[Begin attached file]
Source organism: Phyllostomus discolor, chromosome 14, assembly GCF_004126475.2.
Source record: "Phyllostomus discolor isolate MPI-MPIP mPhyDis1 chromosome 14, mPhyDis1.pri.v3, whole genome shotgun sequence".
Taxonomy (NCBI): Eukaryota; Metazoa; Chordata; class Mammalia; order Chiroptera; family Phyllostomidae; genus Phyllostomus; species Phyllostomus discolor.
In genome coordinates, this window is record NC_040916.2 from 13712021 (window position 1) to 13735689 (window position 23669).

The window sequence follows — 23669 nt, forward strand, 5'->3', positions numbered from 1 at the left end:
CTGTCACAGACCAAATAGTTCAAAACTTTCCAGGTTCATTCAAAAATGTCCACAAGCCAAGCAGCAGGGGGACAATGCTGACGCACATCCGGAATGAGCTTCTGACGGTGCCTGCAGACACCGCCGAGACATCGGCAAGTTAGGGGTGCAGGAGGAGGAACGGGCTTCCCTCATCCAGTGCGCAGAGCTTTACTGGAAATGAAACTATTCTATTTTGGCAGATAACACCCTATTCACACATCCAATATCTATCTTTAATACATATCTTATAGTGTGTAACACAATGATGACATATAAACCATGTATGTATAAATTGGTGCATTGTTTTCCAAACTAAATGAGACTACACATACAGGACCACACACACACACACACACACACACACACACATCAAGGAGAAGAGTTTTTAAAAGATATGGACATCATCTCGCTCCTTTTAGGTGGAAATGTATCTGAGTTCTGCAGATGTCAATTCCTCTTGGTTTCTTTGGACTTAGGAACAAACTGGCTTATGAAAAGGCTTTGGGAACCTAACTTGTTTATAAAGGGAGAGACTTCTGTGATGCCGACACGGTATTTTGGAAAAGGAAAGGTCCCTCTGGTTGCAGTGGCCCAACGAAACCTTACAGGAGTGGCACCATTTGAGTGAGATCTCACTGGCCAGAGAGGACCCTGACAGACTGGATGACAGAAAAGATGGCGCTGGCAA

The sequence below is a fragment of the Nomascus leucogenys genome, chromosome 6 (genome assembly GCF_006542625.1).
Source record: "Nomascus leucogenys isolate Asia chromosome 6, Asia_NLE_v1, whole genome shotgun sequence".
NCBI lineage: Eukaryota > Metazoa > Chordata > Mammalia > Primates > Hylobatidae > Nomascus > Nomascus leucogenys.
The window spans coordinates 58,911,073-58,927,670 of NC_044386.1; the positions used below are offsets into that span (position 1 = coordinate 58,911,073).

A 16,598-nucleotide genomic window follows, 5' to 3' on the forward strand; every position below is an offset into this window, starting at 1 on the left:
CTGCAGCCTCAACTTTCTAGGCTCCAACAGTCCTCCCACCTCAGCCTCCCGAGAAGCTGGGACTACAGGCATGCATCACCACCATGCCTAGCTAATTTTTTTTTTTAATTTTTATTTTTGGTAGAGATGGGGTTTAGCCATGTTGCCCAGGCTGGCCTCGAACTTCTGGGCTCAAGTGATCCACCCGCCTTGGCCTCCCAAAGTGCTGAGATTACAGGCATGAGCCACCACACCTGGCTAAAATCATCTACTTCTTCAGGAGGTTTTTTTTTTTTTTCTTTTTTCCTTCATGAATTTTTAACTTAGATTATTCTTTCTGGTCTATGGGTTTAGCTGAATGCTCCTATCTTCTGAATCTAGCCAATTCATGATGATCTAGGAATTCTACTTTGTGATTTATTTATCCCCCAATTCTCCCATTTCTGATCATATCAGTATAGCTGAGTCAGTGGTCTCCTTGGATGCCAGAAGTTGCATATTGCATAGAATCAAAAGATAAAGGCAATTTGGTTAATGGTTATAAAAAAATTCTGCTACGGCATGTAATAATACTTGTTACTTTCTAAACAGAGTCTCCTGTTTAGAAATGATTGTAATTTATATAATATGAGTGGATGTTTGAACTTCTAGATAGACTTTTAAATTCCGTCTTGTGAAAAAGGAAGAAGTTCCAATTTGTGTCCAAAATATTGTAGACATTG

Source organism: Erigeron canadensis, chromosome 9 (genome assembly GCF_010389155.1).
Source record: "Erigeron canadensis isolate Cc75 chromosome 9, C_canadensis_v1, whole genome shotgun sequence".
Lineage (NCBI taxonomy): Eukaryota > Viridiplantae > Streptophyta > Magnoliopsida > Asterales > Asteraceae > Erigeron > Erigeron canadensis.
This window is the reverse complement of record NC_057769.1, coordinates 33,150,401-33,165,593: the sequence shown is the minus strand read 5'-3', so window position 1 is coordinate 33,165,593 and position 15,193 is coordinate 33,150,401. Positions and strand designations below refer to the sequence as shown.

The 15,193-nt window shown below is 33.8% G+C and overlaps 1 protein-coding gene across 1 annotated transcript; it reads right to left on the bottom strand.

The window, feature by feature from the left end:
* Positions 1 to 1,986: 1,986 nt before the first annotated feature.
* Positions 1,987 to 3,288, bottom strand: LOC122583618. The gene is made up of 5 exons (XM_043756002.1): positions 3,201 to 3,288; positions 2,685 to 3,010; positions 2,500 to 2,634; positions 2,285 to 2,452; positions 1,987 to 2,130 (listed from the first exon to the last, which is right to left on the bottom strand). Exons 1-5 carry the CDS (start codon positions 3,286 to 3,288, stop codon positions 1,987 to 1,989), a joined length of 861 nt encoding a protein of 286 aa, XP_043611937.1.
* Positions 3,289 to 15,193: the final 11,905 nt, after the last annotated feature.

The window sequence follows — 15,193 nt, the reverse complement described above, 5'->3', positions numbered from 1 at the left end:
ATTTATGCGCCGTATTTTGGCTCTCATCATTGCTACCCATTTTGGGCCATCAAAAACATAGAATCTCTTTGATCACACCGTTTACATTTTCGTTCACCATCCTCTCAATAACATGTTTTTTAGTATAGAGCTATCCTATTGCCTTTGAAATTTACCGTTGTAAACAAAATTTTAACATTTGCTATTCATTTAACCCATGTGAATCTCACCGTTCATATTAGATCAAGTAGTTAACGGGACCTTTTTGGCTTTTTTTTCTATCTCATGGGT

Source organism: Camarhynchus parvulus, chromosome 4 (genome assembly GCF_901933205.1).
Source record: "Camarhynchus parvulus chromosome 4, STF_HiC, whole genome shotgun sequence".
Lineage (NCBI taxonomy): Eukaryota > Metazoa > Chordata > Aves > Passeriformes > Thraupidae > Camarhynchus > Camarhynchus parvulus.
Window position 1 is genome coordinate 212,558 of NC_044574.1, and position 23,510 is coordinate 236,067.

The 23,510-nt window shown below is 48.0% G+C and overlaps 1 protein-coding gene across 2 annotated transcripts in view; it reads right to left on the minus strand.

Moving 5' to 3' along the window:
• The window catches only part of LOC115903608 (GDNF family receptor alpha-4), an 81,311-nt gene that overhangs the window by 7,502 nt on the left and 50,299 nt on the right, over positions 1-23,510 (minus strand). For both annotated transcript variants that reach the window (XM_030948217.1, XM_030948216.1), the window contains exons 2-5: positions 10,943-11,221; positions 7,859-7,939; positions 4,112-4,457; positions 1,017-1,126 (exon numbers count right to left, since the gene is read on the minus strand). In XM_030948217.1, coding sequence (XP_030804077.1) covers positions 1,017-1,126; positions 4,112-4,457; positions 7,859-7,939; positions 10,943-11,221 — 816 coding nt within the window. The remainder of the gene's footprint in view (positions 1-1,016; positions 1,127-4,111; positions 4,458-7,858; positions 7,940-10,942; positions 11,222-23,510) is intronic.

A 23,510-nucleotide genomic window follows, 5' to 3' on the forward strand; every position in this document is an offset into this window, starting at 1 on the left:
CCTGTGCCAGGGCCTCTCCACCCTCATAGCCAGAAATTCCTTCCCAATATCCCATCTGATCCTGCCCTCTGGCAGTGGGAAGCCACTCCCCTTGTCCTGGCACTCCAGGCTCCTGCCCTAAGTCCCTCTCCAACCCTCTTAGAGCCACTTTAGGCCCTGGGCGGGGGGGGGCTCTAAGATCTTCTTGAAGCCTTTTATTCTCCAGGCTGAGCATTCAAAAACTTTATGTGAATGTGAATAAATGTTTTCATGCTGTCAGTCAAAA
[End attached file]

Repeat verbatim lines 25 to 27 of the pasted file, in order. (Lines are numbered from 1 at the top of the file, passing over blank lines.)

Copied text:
Source record: "Camarhynchus parvulus chromosome 4, STF_HiC, whole genome shotgun sequence".
Lineage (NCBI taxonomy): Eukaryota > Metazoa > Chordata > Aves > Passeriformes > Thraupidae > Camarhynchus > Camarhynchus parvulus.
Window position 1 is genome coordinate 212,558 of NC_044574.1, and position 23,510 is coordinate 236,067.